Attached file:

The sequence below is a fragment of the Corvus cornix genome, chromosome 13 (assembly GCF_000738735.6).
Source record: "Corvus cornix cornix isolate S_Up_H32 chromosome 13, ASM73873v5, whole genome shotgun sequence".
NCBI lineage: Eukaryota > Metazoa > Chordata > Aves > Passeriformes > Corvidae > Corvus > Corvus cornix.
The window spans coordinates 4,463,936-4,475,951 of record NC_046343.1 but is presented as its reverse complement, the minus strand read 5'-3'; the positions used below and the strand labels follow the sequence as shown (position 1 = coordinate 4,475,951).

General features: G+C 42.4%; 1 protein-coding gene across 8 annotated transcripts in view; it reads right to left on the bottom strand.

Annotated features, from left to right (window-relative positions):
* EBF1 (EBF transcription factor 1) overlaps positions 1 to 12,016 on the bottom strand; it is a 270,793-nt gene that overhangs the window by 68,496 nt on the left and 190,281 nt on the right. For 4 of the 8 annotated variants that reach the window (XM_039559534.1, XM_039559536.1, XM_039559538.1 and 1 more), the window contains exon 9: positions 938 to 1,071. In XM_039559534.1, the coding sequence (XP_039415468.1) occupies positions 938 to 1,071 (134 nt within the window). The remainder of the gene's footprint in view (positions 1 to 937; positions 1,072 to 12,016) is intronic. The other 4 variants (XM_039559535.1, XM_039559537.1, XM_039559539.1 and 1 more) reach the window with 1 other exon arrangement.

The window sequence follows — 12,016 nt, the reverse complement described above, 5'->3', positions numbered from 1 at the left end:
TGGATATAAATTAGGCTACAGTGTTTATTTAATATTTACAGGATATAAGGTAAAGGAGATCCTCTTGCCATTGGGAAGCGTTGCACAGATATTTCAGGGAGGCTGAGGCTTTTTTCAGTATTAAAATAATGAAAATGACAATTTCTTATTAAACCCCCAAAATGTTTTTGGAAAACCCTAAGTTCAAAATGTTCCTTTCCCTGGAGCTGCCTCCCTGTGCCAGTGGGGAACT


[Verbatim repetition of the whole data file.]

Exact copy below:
The sequence below is a fragment of the Corvus cornix genome, chromosome 13 (assembly GCF_000738735.6).
Source record: "Corvus cornix cornix isolate S_Up_H32 chromosome 13, ASM73873v5, whole genome shotgun sequence".
NCBI lineage: Eukaryota > Metazoa > Chordata > Aves > Passeriformes > Corvidae > Corvus > Corvus cornix.
The window spans coordinates 4,463,936-4,475,951 of record NC_046343.1 but is presented as its reverse complement, the minus strand read 5'-3'; the positions used below and the strand labels follow the sequence as shown (position 1 = coordinate 4,475,951).

General features: G+C 42.4%; 1 protein-coding gene across 8 annotated transcripts in view; it reads right to left on the bottom strand.

Annotated features, from left to right (window-relative positions):
* EBF1 (EBF transcription factor 1) overlaps positions 1 to 12,016 on the bottom strand; it is a 270,793-nt gene that overhangs the window by 68,496 nt on the left and 190,281 nt on the right. For 4 of the 8 annotated variants that reach the window (XM_039559534.1, XM_039559536.1, XM_039559538.1 and 1 more), the window contains exon 9: positions 938 to 1,071. In XM_039559534.1, the coding sequence (XP_039415468.1) occupies positions 938 to 1,071 (134 nt within the window). The remainder of the gene's footprint in view (positions 1 to 937; positions 1,072 to 12,016) is intronic. The other 4 variants (XM_039559535.1, XM_039559537.1, XM_039559539.1 and 1 more) reach the window with 1 other exon arrangement.

The window sequence follows — 12,016 nt, the reverse complement described above, 5'->3', positions numbered from 1 at the left end:
TGGATATAAATTAGGCTACAGTGTTTATTTAATATTTACAGGATATAAGGTAAAGGAGATCCTCTTGCCATTGGGAAGCGTTGCACAGATATTTCAGGGAGGCTGAGGCTTTTTTCAGTATTAAAATAATGAAAATGACAATTTCTTATTAAACCCCCAAAATGTTTTTGGAAAACCCTAAGTTCAAAATGTTCCTTTCCCTGGAGCTGCCTCCCTGTGCCAGTGGGGAACT